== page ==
"In the title Simple Medicaments, "simple" means non-compound: a practical medicine most often consisted of a mix of two or more "simples". The work was written for physicians and apothecaries. In the book's early part, Serapion the Younger classifies substances according to their medicinal properties, and discourses on their actions.[5] The remainder and largest part of the book is a compendium of information on individual medicaments quoted from DioscoridesGalen, and numerous named medieval Arabic writers on medicaments, with relatively brief supporting remarks by himself" (Wikipedia article on Serapion the Younger, accessed 5-2020).

ISTC No. is00467000. Digital facsimile from the Bayerische Staatsbibliothek at this link.


Subjects: PHARMACOLOGY › PHARMACEUTICALS › Materia medica / Herbals / Herbal Medicines
  • 13028

De balneis. Add: Francesco da Siena: Dicta de balneo Petrioli. Bonaventura de Castello: Recepta aquae balnei de Porrecta.

Padua: Johannes de Reno, 1473.

First printed edition of da Foligno's treatise on bathing together with the first printing with a definite date of Castelli's work. ISTC No. ig00133000. Remarkably the ISTC cites two different separate undated printings of Bonaventura de Castello's work on the baths of Porretta both published about 1473. This dated edition also included a text by Francesco da Siena on the baths of Petrioli. These were among the earliest printings of texts concerning bathing, and very early printings on any medical subject. They probably served commercial purposes in advertising the baths as well as providing therapeutic advice.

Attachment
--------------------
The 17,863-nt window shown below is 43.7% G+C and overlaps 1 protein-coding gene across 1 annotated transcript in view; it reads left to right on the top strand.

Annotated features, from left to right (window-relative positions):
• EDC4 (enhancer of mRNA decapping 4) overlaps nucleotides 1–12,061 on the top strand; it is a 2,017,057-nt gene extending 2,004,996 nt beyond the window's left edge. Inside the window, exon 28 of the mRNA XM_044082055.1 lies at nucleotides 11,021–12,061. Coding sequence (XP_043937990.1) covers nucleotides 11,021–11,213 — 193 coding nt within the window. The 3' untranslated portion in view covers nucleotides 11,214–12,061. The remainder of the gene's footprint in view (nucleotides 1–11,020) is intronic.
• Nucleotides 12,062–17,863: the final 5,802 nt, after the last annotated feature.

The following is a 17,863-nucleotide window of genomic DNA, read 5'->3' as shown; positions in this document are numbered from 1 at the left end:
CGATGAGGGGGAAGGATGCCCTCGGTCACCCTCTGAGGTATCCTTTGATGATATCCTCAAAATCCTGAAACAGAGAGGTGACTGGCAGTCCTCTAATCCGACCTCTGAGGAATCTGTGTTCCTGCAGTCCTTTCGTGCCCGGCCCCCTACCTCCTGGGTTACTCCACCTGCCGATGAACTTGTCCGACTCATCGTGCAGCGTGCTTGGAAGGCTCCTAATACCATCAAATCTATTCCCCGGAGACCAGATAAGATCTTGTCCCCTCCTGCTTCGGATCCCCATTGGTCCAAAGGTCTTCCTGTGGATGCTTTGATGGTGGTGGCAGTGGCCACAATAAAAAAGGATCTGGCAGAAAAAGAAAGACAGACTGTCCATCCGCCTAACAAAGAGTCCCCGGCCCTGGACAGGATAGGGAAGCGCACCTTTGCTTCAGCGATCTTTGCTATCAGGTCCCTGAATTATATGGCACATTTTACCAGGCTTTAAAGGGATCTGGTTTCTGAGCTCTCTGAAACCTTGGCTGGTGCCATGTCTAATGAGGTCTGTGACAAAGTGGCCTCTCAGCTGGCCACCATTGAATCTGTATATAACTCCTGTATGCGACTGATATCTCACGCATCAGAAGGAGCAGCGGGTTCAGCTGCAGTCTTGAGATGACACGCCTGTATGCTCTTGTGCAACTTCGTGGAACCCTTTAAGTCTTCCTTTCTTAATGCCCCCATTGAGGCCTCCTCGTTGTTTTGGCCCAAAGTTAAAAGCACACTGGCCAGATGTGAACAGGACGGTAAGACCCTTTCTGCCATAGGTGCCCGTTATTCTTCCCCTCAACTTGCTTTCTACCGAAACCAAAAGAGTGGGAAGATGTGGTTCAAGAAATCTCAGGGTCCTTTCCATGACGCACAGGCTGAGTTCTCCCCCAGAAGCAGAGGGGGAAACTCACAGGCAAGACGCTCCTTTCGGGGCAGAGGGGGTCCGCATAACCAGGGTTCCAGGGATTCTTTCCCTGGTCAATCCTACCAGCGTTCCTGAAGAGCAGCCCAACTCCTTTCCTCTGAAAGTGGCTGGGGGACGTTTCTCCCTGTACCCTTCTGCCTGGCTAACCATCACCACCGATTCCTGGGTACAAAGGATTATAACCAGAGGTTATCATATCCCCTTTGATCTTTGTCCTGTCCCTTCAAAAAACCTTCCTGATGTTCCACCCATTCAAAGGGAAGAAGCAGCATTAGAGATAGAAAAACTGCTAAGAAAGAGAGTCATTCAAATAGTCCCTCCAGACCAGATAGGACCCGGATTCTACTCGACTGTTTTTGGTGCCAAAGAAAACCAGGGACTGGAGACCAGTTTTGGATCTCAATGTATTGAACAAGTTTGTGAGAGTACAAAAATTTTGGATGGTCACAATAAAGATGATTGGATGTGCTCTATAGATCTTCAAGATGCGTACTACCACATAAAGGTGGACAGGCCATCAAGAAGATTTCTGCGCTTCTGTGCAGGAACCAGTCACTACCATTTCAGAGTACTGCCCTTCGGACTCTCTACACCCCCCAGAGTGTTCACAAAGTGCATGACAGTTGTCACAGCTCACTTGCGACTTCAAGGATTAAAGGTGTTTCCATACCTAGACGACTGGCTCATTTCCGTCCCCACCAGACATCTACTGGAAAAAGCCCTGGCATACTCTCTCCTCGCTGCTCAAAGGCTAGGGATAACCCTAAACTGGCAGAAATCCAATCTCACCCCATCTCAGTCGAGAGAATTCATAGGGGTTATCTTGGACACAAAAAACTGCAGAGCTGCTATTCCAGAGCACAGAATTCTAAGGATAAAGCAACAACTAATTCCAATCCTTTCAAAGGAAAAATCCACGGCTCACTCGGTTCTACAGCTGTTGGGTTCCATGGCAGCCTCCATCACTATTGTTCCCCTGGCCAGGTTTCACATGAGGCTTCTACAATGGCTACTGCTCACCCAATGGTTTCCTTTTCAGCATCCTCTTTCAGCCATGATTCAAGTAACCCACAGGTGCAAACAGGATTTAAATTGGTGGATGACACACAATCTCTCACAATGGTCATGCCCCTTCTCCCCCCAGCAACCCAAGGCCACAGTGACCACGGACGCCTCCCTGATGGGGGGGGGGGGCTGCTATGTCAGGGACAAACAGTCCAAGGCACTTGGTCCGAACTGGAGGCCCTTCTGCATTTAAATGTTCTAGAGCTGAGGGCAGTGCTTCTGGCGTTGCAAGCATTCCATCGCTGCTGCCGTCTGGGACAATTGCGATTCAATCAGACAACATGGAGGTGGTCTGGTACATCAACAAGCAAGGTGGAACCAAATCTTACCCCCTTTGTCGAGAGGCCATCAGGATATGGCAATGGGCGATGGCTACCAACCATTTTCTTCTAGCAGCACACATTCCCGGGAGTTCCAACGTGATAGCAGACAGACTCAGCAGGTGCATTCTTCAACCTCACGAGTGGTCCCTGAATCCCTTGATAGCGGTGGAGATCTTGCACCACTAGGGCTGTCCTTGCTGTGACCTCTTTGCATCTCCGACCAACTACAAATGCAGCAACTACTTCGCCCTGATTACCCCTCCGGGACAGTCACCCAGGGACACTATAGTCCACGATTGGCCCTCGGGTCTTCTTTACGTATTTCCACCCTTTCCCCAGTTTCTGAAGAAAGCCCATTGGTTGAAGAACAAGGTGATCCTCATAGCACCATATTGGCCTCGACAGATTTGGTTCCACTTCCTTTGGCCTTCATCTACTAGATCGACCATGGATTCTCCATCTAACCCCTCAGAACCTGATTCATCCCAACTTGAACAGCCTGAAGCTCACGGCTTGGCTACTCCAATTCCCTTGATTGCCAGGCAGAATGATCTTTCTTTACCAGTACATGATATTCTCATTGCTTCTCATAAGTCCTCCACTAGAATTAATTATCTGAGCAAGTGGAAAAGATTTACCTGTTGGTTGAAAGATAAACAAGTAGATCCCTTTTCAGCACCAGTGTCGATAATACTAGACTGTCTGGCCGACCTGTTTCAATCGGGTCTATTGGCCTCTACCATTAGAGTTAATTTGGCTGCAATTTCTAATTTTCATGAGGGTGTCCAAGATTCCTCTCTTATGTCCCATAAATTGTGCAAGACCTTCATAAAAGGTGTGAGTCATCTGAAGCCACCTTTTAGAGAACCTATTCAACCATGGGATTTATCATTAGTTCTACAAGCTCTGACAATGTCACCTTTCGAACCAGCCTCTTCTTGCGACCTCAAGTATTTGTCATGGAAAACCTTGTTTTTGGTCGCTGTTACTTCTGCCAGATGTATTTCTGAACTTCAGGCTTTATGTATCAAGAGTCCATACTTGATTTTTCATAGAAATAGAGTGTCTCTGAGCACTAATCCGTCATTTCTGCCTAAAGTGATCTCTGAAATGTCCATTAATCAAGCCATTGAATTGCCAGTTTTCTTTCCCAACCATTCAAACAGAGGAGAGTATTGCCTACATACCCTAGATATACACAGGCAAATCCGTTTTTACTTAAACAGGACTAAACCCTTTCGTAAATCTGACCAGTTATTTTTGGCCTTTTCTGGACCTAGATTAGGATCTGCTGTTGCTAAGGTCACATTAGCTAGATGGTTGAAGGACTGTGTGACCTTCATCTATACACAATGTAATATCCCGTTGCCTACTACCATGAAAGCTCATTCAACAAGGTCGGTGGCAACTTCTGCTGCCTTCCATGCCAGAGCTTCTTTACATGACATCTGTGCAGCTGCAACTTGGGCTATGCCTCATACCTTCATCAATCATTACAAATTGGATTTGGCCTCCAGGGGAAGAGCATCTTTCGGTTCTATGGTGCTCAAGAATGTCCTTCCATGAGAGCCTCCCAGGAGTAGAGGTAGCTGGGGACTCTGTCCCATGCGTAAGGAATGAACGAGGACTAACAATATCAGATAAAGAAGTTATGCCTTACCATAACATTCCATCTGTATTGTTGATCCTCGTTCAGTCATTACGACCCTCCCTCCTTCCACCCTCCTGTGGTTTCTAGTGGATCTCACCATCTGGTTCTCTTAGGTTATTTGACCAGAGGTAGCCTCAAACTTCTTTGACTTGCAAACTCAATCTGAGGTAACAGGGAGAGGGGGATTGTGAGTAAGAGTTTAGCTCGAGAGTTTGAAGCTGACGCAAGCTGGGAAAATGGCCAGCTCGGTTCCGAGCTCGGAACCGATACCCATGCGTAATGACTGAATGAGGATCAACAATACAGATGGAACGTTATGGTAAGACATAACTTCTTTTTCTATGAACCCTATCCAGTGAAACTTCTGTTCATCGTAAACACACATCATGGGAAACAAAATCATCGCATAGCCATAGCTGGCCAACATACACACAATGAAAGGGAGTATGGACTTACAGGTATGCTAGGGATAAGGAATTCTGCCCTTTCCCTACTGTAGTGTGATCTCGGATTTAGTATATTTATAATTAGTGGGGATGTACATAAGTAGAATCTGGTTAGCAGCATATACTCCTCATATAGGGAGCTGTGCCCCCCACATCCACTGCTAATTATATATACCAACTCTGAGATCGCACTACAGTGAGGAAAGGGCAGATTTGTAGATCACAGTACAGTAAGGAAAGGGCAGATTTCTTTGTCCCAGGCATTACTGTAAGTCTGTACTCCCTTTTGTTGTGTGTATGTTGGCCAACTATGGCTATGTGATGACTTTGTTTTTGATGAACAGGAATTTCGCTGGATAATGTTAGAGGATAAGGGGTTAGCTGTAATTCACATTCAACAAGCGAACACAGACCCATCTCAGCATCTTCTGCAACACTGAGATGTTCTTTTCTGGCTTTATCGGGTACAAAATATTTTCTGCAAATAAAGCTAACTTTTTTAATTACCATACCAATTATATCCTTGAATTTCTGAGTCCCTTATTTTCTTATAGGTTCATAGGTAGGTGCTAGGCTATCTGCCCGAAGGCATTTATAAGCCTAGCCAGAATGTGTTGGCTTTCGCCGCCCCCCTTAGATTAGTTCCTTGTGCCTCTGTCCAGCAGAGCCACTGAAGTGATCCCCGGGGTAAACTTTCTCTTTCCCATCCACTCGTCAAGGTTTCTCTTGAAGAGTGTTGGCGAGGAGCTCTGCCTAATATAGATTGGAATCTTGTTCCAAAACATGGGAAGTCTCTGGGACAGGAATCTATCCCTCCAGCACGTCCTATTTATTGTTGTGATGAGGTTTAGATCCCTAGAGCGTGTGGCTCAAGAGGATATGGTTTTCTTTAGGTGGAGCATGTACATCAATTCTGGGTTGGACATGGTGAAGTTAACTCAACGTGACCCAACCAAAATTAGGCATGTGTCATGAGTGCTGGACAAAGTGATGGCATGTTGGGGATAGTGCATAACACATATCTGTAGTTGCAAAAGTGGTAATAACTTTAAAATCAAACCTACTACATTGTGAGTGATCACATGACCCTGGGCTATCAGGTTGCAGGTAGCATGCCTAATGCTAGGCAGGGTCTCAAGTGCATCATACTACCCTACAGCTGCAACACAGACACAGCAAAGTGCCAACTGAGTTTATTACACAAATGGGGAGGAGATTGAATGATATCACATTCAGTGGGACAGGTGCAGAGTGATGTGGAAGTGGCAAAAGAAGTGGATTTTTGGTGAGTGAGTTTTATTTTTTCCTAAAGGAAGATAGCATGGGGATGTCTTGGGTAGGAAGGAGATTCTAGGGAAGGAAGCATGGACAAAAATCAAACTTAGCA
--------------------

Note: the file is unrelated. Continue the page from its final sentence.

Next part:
Digital facsimile from Bayerische StaatsBibliothek at this link.



Subjects: THERAPEUTICS › Balneotherapy
  • 5113

De epidemia et peste.

Basel: Martin Flach, circa 1474.

One of the earliest works written on public health, and one of the earliest printed medical books. It was first printed in Arnaldus de Villanova’s De arte cognoscendi venena (Padua, 1473; Mantua, 1473). Above is the first separate edition. ISTC no. iv00002000. Digital facsimile from Harvard University Libraries at this link.



Subjects: INFECTIOUS DISEASE › VECTOR-BORNE DISEASES › Flea-Borne Diseases › Plague (transmitted by fleas from rats to humans), MEDIEVAL MEDICINE , MEDIEVAL MEDICINE › Portugal, PUBLIC HEALTH
  • 5552

La ciroxia vulgarmente fata.

Venice: Filippo di Pietro, 1474.

Saliceto was Professor of Surgery at Bologna about 1268; his treatise on surgery, written about 1275, was the leading work on the subject in the 13th century. William broke with tradition by claiming that pus formation was bad for wounds and for the patient. His treatise on surgery promoted the use of a surgical knife over cauterizing